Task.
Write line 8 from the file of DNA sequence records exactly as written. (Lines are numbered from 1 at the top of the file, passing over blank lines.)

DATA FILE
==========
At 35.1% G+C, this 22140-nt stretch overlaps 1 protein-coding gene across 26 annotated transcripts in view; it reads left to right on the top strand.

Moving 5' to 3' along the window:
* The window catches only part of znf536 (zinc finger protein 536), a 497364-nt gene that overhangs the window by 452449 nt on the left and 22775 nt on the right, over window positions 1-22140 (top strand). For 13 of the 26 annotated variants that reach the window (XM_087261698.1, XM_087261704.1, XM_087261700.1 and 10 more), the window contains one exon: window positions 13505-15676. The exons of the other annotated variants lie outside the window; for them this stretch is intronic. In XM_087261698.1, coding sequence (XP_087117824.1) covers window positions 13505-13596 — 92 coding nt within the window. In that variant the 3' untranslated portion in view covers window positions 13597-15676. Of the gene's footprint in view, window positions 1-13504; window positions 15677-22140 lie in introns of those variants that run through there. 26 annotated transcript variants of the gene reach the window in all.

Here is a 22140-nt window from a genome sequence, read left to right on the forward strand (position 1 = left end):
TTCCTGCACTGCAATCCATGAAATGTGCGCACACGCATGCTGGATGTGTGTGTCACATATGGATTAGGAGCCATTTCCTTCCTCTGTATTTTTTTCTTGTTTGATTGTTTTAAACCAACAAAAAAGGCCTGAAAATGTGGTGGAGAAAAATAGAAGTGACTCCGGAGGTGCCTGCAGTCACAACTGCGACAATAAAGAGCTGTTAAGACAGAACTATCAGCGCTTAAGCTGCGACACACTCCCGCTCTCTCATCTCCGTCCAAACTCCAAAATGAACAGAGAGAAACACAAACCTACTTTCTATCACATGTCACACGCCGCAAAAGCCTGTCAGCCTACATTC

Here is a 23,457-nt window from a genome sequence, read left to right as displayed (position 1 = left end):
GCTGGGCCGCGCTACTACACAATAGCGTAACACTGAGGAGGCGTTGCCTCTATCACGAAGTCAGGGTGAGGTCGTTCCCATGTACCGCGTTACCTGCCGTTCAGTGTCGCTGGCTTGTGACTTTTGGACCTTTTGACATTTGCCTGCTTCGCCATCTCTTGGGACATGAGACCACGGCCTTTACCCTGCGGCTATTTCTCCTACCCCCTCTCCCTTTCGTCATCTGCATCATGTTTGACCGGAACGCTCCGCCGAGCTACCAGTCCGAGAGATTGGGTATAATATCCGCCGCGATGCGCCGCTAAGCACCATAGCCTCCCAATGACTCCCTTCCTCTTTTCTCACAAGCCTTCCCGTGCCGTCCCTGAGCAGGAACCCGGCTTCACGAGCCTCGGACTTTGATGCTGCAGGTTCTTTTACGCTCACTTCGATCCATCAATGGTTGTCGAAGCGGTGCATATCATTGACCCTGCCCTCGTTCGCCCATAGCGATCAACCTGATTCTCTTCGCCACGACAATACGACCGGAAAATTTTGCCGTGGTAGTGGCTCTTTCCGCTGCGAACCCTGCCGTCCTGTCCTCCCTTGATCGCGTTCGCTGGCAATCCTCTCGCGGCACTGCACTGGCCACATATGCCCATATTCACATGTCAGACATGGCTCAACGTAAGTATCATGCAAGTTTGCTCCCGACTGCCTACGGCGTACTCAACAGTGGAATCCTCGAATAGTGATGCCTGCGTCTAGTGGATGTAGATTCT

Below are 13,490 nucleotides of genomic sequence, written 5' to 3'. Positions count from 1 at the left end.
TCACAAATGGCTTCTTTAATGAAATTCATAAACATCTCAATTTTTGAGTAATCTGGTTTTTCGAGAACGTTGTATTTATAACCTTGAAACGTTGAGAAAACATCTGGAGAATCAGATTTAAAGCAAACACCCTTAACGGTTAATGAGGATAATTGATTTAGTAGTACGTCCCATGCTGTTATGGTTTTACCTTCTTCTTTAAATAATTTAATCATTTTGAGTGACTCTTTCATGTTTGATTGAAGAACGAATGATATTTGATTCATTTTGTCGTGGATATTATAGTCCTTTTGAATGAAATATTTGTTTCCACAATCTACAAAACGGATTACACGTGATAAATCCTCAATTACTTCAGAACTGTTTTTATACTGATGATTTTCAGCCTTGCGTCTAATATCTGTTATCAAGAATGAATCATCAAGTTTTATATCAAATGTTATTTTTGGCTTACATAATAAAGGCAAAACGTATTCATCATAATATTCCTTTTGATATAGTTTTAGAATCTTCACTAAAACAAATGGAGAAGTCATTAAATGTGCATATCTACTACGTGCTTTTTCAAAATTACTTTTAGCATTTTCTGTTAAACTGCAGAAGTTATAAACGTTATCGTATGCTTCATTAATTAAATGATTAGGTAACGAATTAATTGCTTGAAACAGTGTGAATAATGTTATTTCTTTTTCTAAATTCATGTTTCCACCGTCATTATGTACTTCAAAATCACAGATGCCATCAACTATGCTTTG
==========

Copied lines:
Below are 13,490 nucleotides of genomic sequence, written 5' to 3'. Positions count from 1 at the left end.